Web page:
Words by Emily Burkhardt Art by Rochelle Oh
When it comes to nostalgia in the world of music, you can’t go past a good old CD.
That’s how much of a Generation Z baby I am, I think that a CD is old. These days, they’re not dead. Just painfully low-tech.
But, let me hit you with an even bigger nostalgia shot: So Fresh CDs. Does anyone else remember those suckers? I guarantee at least 60% of us will have a stack of these somewhere in our house, gathering dust. These days, they’re not dead either. Hits of ‘Winter 2018’ was released a month ago. But, these tracks are painfully unnecessary with the ease of DIY curation in Spotify and the domination of mobile music.
Whether you were always first in line to grab a copy, or cranked them up at your 12th birthday party, So Fresh was the soundtrack of our lives during the 2000s.
Since 2007, every seasonal So Fresh release has hit #1 on the ARIA Compilation Chart. Out of the 44 releases between 2007 to 2017, 23 have gone platinum. This also means that over this 10 year period, So Fresh had sold more albums than Flume, Angus and Julia Stone, Sticky Fingers and Chet Faker combined. At one point, there were more So Fresh CDs in Australia than koalas or domesticated cats.
Over and over, they have been the most successful pop music compilations in the country. But, why?
The answer lies in what I believe to be a winning formula. After all, So Fresh compilations were the olden day Top Hits AUS/NZ Spotify playlist. They had combined all the top songs on the charts, alongside some weird and questionable ones, into one album that cost $20 at your local Sanity or JB Hi-Fi. Someone had already done the hard work for you, and packaged it all up on CDs with stereotypical seasonal colours and graphics. No need to go out and buy 20 different singles now. Just be lazy, hand over your hard-earned red banknote and get all the hits in one go. Man, those were the days.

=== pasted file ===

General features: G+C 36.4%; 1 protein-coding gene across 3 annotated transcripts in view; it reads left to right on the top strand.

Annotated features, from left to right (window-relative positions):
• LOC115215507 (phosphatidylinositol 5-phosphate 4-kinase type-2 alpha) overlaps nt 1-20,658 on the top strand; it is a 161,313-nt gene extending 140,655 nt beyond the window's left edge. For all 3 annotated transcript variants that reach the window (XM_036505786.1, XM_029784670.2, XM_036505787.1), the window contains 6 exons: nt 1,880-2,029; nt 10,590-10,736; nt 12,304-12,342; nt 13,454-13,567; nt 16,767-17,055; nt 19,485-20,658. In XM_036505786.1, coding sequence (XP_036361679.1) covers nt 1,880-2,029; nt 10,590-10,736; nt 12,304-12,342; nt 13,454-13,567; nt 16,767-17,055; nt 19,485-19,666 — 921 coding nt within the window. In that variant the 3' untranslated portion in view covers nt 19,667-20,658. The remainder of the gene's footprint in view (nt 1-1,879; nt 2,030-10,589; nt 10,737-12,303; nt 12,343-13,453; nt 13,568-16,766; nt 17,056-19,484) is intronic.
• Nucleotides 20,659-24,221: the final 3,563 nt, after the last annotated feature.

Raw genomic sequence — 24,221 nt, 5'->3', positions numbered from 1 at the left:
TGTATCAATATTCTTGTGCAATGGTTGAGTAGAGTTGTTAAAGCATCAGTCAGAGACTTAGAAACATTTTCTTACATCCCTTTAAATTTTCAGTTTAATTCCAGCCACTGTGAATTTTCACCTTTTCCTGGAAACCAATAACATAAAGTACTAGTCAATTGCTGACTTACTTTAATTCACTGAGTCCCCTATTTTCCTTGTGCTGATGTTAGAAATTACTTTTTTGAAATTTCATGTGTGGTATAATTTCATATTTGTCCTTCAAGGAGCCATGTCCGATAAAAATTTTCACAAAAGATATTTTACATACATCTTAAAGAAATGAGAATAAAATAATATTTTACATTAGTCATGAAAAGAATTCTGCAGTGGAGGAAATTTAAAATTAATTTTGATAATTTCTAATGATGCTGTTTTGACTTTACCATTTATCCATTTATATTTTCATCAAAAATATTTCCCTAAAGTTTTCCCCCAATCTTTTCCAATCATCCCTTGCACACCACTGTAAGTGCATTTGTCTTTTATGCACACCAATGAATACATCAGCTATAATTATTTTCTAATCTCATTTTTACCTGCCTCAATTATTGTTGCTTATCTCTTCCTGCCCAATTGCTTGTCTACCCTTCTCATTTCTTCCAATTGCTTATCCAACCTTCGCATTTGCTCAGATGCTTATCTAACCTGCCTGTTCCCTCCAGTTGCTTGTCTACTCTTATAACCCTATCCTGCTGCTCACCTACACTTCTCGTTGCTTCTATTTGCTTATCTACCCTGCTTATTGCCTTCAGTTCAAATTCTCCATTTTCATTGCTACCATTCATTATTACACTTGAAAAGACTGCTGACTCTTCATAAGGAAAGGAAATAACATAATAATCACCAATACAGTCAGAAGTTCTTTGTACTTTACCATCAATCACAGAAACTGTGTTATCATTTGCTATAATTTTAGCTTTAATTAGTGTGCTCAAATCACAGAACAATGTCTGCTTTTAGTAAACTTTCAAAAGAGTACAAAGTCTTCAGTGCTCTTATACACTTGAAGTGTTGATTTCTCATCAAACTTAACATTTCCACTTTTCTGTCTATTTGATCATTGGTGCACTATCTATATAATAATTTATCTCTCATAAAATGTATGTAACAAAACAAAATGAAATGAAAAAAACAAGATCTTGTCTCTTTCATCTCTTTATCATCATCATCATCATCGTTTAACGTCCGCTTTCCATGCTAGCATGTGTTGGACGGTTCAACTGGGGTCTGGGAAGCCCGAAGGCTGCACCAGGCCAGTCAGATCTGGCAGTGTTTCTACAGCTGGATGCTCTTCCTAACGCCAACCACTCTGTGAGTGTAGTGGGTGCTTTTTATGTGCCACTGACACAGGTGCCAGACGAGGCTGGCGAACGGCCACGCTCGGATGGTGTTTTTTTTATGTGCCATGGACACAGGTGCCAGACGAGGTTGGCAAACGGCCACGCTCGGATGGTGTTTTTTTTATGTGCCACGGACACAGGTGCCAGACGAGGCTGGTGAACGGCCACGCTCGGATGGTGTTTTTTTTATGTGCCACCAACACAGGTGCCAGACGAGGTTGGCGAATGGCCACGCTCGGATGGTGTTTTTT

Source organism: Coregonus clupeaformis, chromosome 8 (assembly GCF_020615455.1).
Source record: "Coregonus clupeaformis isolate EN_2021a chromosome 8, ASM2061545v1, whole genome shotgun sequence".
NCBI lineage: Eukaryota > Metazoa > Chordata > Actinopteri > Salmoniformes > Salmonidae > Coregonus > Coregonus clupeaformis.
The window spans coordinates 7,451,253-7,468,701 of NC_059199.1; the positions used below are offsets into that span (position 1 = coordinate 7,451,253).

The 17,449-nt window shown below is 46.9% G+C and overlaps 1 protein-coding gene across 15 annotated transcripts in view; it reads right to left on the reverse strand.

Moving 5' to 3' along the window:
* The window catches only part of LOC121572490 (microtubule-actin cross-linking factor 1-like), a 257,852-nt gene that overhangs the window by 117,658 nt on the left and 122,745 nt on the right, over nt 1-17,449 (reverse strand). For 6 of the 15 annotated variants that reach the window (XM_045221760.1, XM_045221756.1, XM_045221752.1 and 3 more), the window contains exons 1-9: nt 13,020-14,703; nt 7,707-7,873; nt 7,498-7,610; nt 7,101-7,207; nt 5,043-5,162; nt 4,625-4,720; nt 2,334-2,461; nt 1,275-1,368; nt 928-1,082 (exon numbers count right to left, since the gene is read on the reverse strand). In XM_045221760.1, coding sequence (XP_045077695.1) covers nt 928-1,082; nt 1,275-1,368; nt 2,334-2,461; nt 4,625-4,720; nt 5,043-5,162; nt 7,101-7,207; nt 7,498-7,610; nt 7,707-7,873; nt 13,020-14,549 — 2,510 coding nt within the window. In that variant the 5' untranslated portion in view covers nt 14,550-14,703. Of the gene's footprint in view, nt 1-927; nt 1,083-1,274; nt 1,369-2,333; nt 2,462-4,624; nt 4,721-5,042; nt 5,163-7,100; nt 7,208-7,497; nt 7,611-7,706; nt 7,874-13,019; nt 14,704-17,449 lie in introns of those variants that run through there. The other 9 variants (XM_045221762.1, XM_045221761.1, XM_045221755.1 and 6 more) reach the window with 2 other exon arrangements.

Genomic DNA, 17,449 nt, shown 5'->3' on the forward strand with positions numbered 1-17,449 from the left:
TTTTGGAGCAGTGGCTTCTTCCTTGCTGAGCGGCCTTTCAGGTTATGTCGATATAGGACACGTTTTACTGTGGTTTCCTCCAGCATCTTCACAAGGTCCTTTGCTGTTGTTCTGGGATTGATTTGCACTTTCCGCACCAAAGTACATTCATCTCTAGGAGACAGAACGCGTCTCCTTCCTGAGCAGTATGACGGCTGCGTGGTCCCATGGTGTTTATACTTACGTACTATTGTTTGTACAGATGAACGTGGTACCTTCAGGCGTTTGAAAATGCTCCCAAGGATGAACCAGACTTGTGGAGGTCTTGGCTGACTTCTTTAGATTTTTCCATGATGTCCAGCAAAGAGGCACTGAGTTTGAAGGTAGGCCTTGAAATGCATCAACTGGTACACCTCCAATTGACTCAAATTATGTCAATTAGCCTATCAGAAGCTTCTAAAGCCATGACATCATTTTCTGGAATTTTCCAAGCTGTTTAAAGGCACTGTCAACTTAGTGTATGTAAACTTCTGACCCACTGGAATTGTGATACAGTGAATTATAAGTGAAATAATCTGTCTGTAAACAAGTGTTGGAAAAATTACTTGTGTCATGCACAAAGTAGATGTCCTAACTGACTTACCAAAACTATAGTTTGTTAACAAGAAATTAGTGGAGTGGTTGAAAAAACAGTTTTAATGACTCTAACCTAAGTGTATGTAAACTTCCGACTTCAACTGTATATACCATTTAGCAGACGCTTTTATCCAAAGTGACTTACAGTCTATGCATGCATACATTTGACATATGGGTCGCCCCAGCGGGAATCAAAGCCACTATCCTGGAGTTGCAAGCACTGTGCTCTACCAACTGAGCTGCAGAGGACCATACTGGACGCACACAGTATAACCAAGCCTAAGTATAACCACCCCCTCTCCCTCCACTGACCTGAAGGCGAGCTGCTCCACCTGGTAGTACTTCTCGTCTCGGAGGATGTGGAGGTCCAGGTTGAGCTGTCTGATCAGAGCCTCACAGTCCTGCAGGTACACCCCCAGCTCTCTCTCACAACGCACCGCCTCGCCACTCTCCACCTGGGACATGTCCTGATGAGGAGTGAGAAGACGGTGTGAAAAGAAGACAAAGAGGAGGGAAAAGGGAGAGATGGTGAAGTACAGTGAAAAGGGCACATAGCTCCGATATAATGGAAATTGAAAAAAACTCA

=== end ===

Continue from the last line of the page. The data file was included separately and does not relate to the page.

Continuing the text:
To really take you back, let’s break down the one copy of a So Fresh compilation I could get my hands on at short notice. Allow me to take you back to the wild world of music in 2010….
In 2010, Taylor Swift as a 20-year-old country bumpkin won a Grammy for Album of the Year with ‘Fearless,’ Bruno Mars released his debut album ‘Doo-Wops & Hooligans,’ and Kanye was in his ‘My Beautiful Dark Twisted Fantasy’ phase. I don’t know Kanye’s music well, but I’m going to assume that hits you in your nostalgic feels. Do you feel old yet? Because that was EIGHT years ago.
Spring 2010 brought us some really memorable tunes, and So Fresh: Hits of Spring 2010 was released on the 10th September 2010. The bangers were coming thick and fast on this CD. Anyone remember the absolute bop that was Ou Est Le Swimming Pool’s “Dance the Way I Feel” or Taio Cruz’s “Dynamite?” I could not get that shit out of my head in Year 7.
Unfortunately, they were basically the definition of a one hit wonder. Clearly they thought they’d peaked with their So Fresh recognition.
This was also the case for a number of Australian artists who had short-lived success but would be considered blasts from the past today. I’m looking at you Vanessa Amorosi, Michael Paynter and Amy Meredith.
But, Spring 2010 was also one of many appearances for artists young and old. Maroon 5 clocked up another memorable hit with ‘Misery,’ Justin Bieber was still baby-faced and breaking hearts with his smash-hit ‘Somebody to Love’ and Ke$ha was just getting started with her fourth single, ‘Take It Off’.
So, although a lot of us have relegated the likes of So Fresh to the ‘been there, done that’ box, they do represent generations of great music curated into seasonal collections. A quick scan of these tune-filled times would certainly bring back some feels. But, now they are cherished relics of a blissfully innocent time in our lives. Thank you So Fresh, you’ve served us well.